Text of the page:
the Divine intellect have the entire knowledge of a thing at once and
perfectly; and hence also in knowing the quiddity of a thing they know at
once whatever we can know by composition, division, and reasoning.
Therefore the human intellect knows by composition, division and
reasoning. But the Divine intellect and the angelic intellect know,
indeed, composition, division, and reasoning, not by the process itself,
but by understanding the simple essence.
Reply to Objection 1: Composition and division of the intellect are made by
differentiating and comparing. Hence the intellect knows many things by
composition and division, as by knowing the difference and comparison of
Reply to Objection 2: Although the intellect abstracts from the phantasms, it
does not understand actually without turning to the phantasms, as we have
said (Article ; Question , Article ). And forasmuch as it turns to the phantasms,
composition and division of the intellect involve time.
Reply to Objection 3: The likeness of a thing is received into the intellect
according to the mode of the intellect, not according to the mode of the
thing. Wherefore something on the part of the thing corresponds to the
composition and division of the intellect; but it does not exist in the
same way in the intellect and in the thing. For the proper object of the
human intellect is the quiddity of a material thing, which comes under
the action of the senses and the imagination. Now in a material thing
there is a twofold composition. First, there is the composition of form
with matter; and to this corresponds that composition of the intellect
whereby the universal whole is predicated of its part: for the genus is
derived from common matter, while the difference that completes the
species is derived from the form, and the particular from individual
matter. The second comparison is of accident with subject: and to this
real composition corresponds that composition of the intellect, whereby
accident is predicated of subject, as when we say "the man is white."
Nevertheless composition of the intellect differs from composition of
things; for in the latter the things are diverse, whereas composition of
the intellect is a sign of the identity of the components. For the above
composition of the intellect does not imply that "man" and "whiteness"
are identical, but the assertion, "the man is white," means that "the man
is something having whiteness": and the subject, which is a man, is
identified with a subject having whiteness. It is the same with the
composition of form and matter: for animal signifies that which has a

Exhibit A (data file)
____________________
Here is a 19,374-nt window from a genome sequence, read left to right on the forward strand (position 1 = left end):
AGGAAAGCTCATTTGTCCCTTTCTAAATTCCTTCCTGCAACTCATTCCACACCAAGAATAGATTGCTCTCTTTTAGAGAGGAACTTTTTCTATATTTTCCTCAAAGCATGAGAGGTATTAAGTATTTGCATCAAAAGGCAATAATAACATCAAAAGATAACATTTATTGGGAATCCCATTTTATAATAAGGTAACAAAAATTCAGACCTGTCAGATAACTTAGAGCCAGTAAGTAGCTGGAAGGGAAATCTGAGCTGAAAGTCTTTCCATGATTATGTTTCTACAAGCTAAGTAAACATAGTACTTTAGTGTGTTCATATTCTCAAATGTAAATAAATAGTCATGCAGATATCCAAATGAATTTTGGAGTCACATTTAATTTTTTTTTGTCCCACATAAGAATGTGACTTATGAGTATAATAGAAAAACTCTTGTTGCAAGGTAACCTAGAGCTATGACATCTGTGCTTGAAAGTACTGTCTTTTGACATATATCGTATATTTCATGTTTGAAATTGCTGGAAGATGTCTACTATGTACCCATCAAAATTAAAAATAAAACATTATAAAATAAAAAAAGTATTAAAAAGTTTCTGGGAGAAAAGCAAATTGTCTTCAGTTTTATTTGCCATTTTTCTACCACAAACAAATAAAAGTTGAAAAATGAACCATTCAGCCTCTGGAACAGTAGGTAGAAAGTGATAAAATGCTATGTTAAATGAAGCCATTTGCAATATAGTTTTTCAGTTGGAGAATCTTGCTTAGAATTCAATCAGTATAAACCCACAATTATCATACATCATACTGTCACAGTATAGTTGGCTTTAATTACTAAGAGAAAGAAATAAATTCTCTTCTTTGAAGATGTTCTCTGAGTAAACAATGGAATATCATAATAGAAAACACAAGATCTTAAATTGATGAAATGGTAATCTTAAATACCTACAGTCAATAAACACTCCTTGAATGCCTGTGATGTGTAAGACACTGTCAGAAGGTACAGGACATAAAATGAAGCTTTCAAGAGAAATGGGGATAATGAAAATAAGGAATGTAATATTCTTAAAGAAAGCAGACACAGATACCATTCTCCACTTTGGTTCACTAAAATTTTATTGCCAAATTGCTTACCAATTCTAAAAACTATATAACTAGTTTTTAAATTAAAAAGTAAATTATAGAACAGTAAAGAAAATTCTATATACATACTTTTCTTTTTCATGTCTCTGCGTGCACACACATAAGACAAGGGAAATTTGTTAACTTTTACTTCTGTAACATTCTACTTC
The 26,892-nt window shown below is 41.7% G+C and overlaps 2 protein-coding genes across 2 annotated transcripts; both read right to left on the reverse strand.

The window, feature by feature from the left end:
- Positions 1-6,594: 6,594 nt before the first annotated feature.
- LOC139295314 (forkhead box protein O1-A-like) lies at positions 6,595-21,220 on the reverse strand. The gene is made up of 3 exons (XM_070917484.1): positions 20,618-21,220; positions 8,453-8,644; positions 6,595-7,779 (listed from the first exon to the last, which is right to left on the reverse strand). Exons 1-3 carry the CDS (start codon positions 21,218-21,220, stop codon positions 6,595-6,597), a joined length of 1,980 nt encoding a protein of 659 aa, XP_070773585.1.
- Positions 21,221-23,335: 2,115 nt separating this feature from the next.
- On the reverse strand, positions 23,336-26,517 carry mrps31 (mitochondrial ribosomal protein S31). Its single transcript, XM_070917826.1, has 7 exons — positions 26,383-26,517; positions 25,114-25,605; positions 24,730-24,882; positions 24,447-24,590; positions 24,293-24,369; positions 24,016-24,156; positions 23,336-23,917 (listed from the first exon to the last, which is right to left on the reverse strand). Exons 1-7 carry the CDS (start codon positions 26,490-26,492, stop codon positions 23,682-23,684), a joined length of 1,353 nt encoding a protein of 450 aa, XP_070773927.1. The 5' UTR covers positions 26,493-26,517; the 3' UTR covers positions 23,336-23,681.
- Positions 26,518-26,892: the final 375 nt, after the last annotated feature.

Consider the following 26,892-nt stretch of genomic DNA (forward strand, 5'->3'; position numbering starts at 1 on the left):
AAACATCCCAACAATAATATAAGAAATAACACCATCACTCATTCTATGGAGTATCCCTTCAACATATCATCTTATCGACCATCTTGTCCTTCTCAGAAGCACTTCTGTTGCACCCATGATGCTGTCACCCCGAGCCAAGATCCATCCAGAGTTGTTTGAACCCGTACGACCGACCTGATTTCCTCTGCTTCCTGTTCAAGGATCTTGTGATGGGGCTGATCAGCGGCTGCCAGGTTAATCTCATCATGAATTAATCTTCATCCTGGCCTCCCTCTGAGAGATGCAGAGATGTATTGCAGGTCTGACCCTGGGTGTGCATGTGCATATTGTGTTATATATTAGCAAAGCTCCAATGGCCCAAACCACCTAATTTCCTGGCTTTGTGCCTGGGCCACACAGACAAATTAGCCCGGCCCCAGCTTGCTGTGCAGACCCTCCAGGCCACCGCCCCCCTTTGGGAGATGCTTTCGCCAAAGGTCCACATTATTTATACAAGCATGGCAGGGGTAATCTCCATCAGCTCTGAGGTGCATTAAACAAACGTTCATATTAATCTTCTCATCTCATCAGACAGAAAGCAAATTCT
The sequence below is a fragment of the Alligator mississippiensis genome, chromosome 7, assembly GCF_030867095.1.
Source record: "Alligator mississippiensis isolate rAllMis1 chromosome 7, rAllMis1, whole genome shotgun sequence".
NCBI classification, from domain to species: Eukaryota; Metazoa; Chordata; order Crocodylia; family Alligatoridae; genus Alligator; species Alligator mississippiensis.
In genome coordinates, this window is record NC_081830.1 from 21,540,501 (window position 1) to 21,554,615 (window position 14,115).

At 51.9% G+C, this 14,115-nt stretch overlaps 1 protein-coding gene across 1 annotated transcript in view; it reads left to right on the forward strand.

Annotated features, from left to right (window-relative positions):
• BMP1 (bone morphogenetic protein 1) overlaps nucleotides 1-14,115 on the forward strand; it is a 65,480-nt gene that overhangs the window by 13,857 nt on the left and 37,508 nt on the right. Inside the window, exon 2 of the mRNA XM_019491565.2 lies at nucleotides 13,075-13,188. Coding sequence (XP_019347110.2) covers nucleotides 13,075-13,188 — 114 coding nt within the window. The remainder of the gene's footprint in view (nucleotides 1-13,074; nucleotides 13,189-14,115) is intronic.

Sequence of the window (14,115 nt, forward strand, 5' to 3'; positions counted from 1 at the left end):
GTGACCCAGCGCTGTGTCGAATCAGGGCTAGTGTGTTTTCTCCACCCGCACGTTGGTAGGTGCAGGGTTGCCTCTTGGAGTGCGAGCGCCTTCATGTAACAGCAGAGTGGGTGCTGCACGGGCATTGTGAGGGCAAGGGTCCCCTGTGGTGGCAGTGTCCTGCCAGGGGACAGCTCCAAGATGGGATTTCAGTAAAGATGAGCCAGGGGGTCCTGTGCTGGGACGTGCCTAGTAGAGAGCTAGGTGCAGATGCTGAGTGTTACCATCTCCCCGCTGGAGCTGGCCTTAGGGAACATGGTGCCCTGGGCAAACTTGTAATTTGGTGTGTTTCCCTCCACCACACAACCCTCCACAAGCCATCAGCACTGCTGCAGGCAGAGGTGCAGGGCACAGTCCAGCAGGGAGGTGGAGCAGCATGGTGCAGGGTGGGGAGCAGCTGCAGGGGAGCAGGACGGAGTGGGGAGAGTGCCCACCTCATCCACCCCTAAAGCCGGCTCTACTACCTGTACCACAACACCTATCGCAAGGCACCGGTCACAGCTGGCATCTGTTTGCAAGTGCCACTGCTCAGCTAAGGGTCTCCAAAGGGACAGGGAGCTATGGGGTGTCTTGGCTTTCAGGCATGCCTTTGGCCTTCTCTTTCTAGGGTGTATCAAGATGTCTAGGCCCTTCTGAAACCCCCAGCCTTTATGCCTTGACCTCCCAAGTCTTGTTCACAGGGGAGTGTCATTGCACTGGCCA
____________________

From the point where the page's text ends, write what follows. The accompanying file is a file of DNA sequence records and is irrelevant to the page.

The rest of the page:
sensitive nature; rational, that which has an intellectual nature; man,
that which has both; and Socrates that which has all these things
together with individual matter; and according to this kind of identity
our intellect predicates the composition of one thing with another.
Index [<< | >>]
First Part [<< | >>]
Question: 85 [<< | >>]
Article: 6 [<< | >>]
Objection 1: It would seem that the intellect can be false; for the
Philosopher says (Metaph. vi, Did. v, 4) that "truth and falsehood are in
the mind." But the mind and intellect are the same, as is shown above
(Question , Article ). Therefore falsehood may be in the mind.
Objection 2: Further, opinion and reasoning belong to the intellect. But
falsehood exists in both. Therefore falsehood can be in the intellect.
Objection 3: Further, sin is in the intellectual faculty. But sin involves
falsehood: for "those err that work evil" (Prov. 14:22). Therefore
falsehood can be in the intellect.
On the contrary, Augustine says (Questions. 83, qu. 32), that "everyone who is
deceived, does not rightly understand that wherein he is deceived." And
the Philosopher says (De Anima iii, 10), that "the intellect is always
I answer that, The Philosopher (De Anima iii, 6) compares intellect with
sense on this point. For sense is not deceived in its proper object, as
sight in regard to color; has accidentally through some hindrance
occurring to the sensile organ---for example, the taste of a
fever-stricken person judges a sweet thing to be bitter, through his
tongue being vitiated by ill humors. Sense, however, may be deceived as
regards common sensible objects, as size or figure; when, for example, it
judges the sun to be only a foot in diameter, whereas in reality it
exceeds the earth in size. Much more is sense deceived concerning
accidental sensible objects, as when it judges that vinegar is honey by
reason of the color being the same. The reason of this is evident; for
every faculty, as such, is "per se" directed to its proper object; and
things of this kind are always the same. Hence, as long as the faculty
exists, its judgment concerning its own proper object does not fail. Now
the proper object of the intellect is the "quiddity" of a material thing;
and hence, properly speaking, the intellect is not at fault concerning